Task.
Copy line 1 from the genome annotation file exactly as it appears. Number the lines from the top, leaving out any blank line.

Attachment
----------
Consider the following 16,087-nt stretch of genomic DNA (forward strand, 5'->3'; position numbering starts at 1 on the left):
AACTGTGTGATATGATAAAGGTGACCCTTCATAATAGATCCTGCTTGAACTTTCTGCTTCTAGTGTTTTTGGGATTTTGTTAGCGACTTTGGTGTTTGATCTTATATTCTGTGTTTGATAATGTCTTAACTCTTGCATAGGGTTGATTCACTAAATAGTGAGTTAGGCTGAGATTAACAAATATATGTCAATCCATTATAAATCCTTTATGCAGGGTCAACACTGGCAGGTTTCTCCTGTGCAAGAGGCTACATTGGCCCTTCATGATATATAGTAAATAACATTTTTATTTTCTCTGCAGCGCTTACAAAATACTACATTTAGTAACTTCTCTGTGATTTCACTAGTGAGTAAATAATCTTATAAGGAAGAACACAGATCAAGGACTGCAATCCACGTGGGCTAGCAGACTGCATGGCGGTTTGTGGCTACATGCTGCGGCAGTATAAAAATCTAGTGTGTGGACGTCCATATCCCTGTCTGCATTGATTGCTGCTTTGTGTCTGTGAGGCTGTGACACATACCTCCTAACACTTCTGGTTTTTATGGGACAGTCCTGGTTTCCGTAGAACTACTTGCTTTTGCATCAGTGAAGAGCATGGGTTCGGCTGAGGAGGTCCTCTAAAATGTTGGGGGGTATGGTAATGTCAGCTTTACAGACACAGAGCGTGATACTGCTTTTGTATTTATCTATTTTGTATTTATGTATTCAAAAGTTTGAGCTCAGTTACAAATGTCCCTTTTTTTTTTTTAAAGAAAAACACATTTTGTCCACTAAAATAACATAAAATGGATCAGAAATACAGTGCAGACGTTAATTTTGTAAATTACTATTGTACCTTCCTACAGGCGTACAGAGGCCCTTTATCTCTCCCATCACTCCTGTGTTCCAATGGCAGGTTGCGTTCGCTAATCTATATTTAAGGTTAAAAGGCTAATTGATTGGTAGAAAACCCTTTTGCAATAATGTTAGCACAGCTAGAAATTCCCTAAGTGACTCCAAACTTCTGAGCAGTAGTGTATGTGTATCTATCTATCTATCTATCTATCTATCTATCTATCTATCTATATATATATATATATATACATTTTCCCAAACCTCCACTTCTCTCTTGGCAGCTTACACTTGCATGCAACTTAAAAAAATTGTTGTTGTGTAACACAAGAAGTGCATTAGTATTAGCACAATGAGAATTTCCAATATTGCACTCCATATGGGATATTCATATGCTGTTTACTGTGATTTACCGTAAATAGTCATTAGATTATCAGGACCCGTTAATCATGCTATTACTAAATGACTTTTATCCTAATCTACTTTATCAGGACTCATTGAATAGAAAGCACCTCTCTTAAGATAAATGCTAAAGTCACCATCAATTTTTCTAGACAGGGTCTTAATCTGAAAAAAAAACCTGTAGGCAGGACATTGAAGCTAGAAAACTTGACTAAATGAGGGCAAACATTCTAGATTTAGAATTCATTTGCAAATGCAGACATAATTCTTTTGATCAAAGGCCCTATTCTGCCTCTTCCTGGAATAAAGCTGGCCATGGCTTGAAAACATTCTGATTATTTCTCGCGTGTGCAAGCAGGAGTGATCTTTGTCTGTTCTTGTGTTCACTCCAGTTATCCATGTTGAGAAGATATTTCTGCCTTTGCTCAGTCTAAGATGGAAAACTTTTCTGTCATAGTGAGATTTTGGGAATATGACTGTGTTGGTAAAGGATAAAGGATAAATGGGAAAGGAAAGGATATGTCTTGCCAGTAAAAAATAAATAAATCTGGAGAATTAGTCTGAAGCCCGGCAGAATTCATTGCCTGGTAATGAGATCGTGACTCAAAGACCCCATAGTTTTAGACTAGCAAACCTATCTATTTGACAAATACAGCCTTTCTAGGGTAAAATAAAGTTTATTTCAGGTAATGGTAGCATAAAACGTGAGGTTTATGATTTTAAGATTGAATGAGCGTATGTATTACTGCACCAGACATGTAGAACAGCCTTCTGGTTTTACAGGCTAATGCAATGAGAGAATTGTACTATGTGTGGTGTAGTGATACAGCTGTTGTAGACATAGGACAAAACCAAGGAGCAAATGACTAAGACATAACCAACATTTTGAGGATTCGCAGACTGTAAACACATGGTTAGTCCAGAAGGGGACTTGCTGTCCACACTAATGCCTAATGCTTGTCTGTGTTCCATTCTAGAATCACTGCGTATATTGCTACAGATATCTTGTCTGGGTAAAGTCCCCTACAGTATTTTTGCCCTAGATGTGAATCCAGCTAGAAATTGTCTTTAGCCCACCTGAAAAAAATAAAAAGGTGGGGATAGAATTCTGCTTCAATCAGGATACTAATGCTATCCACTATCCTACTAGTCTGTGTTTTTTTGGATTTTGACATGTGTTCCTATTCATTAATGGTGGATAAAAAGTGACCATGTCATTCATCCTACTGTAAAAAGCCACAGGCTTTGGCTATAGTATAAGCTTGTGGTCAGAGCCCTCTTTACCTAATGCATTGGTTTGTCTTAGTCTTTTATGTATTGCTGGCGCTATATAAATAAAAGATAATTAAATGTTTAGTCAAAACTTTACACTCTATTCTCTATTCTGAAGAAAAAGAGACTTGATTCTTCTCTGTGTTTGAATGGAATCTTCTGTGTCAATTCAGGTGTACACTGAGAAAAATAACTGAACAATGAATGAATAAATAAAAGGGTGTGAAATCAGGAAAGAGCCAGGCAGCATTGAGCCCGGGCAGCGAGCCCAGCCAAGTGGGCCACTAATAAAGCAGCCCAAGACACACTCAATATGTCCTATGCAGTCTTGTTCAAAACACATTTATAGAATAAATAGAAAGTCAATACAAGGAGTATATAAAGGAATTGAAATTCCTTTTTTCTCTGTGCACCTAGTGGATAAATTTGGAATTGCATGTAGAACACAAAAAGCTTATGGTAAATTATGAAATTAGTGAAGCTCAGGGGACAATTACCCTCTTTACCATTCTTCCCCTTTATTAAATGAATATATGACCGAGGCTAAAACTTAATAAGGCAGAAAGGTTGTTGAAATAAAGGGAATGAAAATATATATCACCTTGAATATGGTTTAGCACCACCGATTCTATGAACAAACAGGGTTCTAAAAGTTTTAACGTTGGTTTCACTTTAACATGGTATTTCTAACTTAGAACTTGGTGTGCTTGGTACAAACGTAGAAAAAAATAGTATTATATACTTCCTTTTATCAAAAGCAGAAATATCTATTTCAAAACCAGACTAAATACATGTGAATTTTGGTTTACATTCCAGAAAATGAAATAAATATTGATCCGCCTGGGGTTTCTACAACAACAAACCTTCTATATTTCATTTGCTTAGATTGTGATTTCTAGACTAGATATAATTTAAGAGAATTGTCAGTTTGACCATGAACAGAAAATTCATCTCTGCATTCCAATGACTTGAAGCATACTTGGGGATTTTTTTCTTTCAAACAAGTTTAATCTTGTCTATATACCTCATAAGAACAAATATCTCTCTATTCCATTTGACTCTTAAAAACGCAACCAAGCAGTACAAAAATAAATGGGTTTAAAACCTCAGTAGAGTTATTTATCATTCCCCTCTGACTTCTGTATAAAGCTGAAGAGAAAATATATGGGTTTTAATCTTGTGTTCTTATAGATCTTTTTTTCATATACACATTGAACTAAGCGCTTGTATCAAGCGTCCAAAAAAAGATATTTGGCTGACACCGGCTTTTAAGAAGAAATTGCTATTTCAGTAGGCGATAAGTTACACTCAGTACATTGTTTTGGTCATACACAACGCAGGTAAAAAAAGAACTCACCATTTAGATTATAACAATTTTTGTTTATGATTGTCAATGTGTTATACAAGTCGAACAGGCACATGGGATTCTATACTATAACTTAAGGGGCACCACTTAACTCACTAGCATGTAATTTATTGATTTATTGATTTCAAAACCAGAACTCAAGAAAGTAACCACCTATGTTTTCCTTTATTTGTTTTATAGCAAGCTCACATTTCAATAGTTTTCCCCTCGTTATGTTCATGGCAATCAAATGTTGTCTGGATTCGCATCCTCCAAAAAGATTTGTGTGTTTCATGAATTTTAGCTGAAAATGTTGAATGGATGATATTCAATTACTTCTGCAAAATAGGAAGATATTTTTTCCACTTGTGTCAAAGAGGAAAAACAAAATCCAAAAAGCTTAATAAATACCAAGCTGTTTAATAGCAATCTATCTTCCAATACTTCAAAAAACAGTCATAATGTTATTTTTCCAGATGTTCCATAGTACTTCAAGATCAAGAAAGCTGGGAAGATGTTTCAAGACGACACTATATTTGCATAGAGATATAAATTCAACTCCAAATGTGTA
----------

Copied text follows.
Consider the following 16,087-nt stretch of genomic DNA (forward strand, 5'->3'; position numbering starts at 1 on the left):